Logical Data Model Explained With Exemplary Examples

Logical Data Model Explained with Examples
In data modeling, a logical data model describes the entities, attributes, and the relationships between them. It works independent of a database management system. This Techspirited post explains the concept of logical data model with examples.
Techspirited Staff
Last Updated: Mar 19, 2018
Sequence of Data Models
On approval of the conceptual model by a company's functional team, a logical data model is created. This is when the physical design is created.
Conceptual, physical, and logical are the three data models for data warehousing. A logical data model, as the name suggests, represents the logical relationships between the data of any organization. The data is placed in an entity. Each entity has various attributes, and each attribute is housed in an individual field. This model consists of primary and secondary keys, which indicate the relationships between the attributes.

The data of any organization should be such that the transactions on it are consistent. Thus, data models are made use of to avoid any errors. The function of a primary key involves preventing data redundancy. In a logical data model, the entities and attributes used have business names assigned to them. Also, the way data gets stored in the database is not directly related to its placement in a logical data model.
What is the Purpose of a Logical Data Model?
► Representation of the data of an organization in terms of entities and attributes.
► Depicts relationships between attributes and entities.
► Avoiding data redundancy by defining a unique identifier or a primary key for each entity.
► Depicts the dependencies between entities using foreign key.
Standard Notations Used in a Logical Data Model
Entity - It can be anything such as a person, place, or an object. A rectangular box represents an entity. Each entity has a unique ID, called its primary ID. This uniquely identifies the entity.

Attribute - It is the characteristics of an entity. For an entity 'user', its name, address, contact number, etc., are its attributes. They are represented within the entity rectangle.
Relationship - It defines the interaction between the entities. In a logical data model, relationships are of four types: one-to-one, one-to-many, and many-to-many. They are depicted by using a solid line. Arrows are included or not, depending on the type of the relationship.
How to Design a Logical Data Model
► Identify and list the data that needs to be modeled.
► Determine the primary keys for all the entities.
► Identify the attributes and the grouping for each of them.
► Determine the many-to-many relationships between entities.
► Normalize the existing data.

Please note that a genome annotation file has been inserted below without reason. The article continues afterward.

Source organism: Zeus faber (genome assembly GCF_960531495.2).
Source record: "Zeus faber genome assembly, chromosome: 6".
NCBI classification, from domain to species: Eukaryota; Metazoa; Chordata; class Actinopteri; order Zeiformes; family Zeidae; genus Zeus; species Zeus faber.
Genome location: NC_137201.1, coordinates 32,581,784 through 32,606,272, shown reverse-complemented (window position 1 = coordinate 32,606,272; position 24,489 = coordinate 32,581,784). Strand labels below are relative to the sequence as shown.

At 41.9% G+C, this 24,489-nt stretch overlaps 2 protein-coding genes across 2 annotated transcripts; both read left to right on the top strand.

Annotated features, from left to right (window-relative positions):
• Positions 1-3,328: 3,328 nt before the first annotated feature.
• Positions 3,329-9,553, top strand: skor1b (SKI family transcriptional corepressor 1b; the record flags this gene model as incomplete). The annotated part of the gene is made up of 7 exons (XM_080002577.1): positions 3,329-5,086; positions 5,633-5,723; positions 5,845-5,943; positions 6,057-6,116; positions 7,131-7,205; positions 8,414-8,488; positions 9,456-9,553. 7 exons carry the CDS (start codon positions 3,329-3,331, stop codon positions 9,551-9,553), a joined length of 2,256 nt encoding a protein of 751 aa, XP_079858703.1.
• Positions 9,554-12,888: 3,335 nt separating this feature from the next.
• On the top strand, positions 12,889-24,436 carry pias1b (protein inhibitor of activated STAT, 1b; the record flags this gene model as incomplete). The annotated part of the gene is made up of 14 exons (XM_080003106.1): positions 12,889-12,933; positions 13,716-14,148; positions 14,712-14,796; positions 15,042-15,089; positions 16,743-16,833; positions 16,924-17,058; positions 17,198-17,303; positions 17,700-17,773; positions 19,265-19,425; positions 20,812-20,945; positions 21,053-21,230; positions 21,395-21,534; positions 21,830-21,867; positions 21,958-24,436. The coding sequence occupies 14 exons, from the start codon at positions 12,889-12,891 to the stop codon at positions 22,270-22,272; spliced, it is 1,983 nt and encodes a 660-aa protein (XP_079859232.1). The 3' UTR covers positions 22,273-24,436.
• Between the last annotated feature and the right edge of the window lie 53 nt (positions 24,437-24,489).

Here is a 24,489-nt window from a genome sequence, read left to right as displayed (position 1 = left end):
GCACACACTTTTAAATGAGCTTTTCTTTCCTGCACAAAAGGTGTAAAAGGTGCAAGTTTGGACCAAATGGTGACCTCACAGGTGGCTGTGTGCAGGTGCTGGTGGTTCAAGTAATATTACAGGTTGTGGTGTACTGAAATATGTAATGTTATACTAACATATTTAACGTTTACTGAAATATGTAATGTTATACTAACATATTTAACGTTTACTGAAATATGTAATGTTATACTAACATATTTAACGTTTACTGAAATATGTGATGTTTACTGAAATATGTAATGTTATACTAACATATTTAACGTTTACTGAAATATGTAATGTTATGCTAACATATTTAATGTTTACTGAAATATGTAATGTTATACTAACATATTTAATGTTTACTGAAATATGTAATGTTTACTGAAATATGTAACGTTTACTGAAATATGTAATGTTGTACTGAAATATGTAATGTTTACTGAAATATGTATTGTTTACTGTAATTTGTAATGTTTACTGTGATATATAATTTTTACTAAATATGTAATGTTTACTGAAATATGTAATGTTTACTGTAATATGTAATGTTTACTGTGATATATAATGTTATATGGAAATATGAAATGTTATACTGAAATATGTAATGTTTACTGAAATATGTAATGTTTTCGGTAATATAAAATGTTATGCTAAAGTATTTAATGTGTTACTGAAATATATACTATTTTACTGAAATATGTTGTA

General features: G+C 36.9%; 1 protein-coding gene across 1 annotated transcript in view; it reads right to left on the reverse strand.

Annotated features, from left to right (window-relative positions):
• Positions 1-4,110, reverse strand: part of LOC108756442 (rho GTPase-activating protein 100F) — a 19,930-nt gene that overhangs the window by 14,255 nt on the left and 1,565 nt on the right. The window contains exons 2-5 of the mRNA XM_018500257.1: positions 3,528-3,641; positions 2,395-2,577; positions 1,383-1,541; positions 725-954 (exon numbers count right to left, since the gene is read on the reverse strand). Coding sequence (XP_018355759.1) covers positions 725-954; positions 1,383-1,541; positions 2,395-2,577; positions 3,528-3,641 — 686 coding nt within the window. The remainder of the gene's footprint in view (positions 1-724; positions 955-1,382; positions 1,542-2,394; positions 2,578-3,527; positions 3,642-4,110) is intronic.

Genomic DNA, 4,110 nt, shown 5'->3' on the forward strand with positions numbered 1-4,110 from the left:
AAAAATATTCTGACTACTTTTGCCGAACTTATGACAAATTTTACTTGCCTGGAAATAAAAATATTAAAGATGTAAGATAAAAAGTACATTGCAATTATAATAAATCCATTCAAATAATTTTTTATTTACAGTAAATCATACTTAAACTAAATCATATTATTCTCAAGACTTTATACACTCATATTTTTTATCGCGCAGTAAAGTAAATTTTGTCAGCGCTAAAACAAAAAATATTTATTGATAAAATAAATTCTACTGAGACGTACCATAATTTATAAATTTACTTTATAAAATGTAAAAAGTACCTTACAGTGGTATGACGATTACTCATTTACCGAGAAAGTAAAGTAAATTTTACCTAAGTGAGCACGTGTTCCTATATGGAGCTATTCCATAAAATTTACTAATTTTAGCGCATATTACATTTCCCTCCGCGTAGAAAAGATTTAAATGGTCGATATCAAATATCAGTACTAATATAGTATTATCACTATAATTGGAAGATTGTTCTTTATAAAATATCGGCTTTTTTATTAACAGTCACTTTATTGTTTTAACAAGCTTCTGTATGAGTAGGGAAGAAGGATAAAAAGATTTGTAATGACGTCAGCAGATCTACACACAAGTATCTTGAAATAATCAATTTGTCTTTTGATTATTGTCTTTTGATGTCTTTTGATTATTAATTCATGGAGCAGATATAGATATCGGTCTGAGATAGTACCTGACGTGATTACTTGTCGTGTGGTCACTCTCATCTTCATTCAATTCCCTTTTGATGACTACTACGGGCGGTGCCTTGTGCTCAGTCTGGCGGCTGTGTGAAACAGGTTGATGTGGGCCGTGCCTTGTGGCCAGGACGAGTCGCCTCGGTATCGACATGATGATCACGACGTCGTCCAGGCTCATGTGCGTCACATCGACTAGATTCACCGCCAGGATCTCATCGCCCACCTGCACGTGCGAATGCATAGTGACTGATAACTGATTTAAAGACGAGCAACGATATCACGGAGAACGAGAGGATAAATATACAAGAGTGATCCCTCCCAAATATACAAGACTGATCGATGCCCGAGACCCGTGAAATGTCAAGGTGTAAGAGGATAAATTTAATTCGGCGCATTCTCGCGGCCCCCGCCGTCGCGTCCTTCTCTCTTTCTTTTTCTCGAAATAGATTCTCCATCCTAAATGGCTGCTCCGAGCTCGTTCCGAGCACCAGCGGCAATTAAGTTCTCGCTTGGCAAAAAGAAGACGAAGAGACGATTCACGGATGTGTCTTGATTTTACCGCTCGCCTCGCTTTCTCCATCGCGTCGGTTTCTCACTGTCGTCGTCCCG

Logical Data Model Example
Structure
Structure of logical data model
► The above structure represents a generic example of a logical model used for organizing data.

► All the entities in this diagram consist of attributes, one of which named 'ID' has been displayed. The relationship is one of the types that have been mentioned above.

► The entities are connected to each other through their primary keys. The primary key of the entity A(Aid) becomes the foreign key of 'B'. Similarly, the primary key of entity C(Cid) becomes the foreign key of the table 'B'. Thus, the foreign keys of table B are Aid and Cid, which are called the attributes of table B.
Example
Example of logical data model
This logical data model diagram consists of four entities: User, Book, Group, and Page. Each of these entities have unique identifiers, called User ID, Group ID, Book ID, and Page ID, respectively.

► One user can be associated with more than one group, whereas, one group can have many users. This is a many-to-many relationship between Group-User, and is represented by arrows on both sides of the solid line, representing their relationship.

► One user can have many books. One book can have one user. Thus, the relationship between User-Book is one-to-many.

► Each book will have multiple pages. One page will belong to only a single book. Thus, the relationship between Book-Pages is one-to-many.

Since the tables 'User' and 'Book' are related, deleting an entry from the 'User' table will lead to deletion of the corresponding entries in the 'Book' table. If a user named 'John' has three books, namely 'A', 'B', and 'C', deleting 'John' from the 'User' table will lead to deletion of 'A', 'B', and 'C' from the 'Book' table.
Advantages of Logical Data Modeling
► In a logical data model, all the attributes are specified within an entity.
► It uses primary and foreign keys in order to define the relationships between various entities.
► This model provides the most detailed explanation/analysis of the organization's data.
► It is database-independent, as well as platform-independent.
Most organizations construct such prototypes in order to build a logical representation of their data. It is after this model is designed that the organization can proceed to create the physical data model. A logical data model can be created using various existing tools, few of which are MySQL Workbench, Oracle SQL Developer Data Modeler, and Enterprise Architect.